M43 cameras and blotchy red skin tones

Started 1 month ago | Discussions thread
BDavis Regular Member • Posts: 474
Re: M43 cameras and blotchy red skin tones

This is not a color balance issue, not is it a camera model issue.

It is a camera set up issue and easily fixed in post processing.

I ran all your photos through Photoshop and found reducing the overall color by 20 to 30 points fixed all the issues. The only one that was -20 was the cooler picture of the solo man. The rest were -30. The picture of the blonde woman in blue shirt is also overexposed. Brought down exposure a bit and was fine (and with -30 desaturation)

I shoot in studio with Novatron heads. Very consistent light for me for color. Been using same heads for 35 years, some with new tubes.

I tried some cheap chinese AC powered units. Too cheap, they are OK, just not robust . And they did have a red bias, easily corrected IN CAMERA by adjusting the red green bias in the SCP. Of course this only affects the JPEGS, and as I also shoot RAW alongside it is no problem either way. The RAWs get massaged in post anyway.

I have shot in muted with saturation set to 0 or even -1  since first picking up the E-10 in 2001, and have found it the same with all the Olympus cameras.  When processing photos from other folk's cameras, I have found the same -20 to -30 desaturation to be the fix for a LOT of issues related to color and facial blemishes. The default for most of these is too high saturation to make color pop, and make the picture or the camera look "good".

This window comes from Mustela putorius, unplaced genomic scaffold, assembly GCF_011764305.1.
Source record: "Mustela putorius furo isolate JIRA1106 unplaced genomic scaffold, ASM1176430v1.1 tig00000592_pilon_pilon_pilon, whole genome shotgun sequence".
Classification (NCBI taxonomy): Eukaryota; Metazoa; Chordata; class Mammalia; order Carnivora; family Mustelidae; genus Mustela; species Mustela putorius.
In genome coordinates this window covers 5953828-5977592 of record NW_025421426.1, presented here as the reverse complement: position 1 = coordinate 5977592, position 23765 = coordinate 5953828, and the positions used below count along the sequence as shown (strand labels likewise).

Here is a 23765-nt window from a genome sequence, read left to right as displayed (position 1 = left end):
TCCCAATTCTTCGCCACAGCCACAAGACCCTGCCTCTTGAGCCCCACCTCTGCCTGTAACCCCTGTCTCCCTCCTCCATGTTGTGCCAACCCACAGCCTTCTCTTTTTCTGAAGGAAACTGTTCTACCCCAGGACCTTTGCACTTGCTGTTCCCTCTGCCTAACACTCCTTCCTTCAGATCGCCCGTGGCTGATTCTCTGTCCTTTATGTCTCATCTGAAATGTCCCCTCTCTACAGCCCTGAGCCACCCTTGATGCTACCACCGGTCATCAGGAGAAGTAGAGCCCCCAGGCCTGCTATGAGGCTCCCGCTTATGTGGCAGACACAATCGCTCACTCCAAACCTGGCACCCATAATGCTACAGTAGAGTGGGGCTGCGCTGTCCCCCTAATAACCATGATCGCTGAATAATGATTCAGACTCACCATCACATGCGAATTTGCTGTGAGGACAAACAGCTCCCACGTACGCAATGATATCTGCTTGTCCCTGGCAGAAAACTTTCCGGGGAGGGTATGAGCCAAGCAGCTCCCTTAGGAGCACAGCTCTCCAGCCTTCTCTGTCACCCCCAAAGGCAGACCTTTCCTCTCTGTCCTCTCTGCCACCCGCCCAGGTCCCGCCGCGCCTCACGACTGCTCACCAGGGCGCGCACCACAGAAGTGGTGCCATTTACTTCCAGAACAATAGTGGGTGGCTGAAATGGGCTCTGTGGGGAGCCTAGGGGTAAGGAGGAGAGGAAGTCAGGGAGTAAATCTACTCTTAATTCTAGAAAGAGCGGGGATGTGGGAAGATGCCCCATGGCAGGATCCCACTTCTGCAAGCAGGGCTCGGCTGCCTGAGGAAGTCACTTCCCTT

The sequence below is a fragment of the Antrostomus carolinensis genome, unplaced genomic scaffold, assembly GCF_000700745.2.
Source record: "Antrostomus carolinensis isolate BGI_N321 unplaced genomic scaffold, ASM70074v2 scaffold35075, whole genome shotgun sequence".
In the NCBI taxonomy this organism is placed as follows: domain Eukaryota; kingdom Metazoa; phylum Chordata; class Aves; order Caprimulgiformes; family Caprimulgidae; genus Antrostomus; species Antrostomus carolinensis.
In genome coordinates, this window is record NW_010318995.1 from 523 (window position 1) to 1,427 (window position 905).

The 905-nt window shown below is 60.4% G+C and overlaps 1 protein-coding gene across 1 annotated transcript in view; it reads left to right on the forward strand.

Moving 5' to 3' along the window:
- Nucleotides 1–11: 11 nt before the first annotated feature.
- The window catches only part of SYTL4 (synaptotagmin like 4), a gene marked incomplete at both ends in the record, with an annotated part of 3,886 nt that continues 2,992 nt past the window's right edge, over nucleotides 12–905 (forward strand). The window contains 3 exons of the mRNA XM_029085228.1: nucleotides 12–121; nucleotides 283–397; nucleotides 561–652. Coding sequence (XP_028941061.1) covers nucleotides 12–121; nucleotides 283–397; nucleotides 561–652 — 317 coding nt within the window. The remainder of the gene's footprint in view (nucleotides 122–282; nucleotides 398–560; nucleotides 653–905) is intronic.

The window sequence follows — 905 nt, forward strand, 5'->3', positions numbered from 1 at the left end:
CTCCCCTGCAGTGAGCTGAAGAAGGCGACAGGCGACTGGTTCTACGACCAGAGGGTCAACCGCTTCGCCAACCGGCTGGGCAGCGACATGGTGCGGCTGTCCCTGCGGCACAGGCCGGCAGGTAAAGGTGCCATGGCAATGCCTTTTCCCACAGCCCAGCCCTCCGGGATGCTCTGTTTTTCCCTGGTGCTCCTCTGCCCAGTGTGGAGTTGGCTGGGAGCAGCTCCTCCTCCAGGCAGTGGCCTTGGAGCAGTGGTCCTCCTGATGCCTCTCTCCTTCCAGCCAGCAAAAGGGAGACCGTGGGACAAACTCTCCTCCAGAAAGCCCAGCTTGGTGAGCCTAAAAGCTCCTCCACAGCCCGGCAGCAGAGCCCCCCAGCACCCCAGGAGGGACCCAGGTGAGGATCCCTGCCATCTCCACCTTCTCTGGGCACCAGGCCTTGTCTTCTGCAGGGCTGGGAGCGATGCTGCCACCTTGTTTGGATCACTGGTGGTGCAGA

My default for contrast has also been -2 contrast. All the way down.  Again these settings only affect JPEGS, but in RAW I set these the same way for saturation and Contrast.   In DXO it is -40 contrast.

Another issue not related to any of these pictures. When people drink they flush red. A problem with club shots and wedding receptions.  That is fixed by desaturating just the red channel in Photoshop. Again, an easy fix, not camera specific.

A reminder from the past lest we forget:

The amateur films back in the day were highly saturated and high contrast. Made them full of color.

I could never get good results from these. Look at the prints critically and you will see the same issues as you are mentioning on your pictures.

Both the professional papers AND the professional films were lower in contrast and lower in saturation. Very easy to work with and got great results.

Back to the present: Red ears are caused by backlighting through the skin as another poster mentioned. Fix it with desaturation tool on just the ears. Very light touch until matched. Red shadows fixed in a variety of ways, but in general just lower the overall saturation and these issues melt away.

A thing about JPEGS, just like with overexposure, once you blow out a color channel, you are skewered.  Keeping the saturation and contrast down prevents this and you can ALWAYS bring the color back up later in processing. Not possible once you overexpose a color channel. Raw allows you to correct up to a point. Under exposure, bracketing, testing helps prevent these issues, in studio and outdoors.

Hope this helps.

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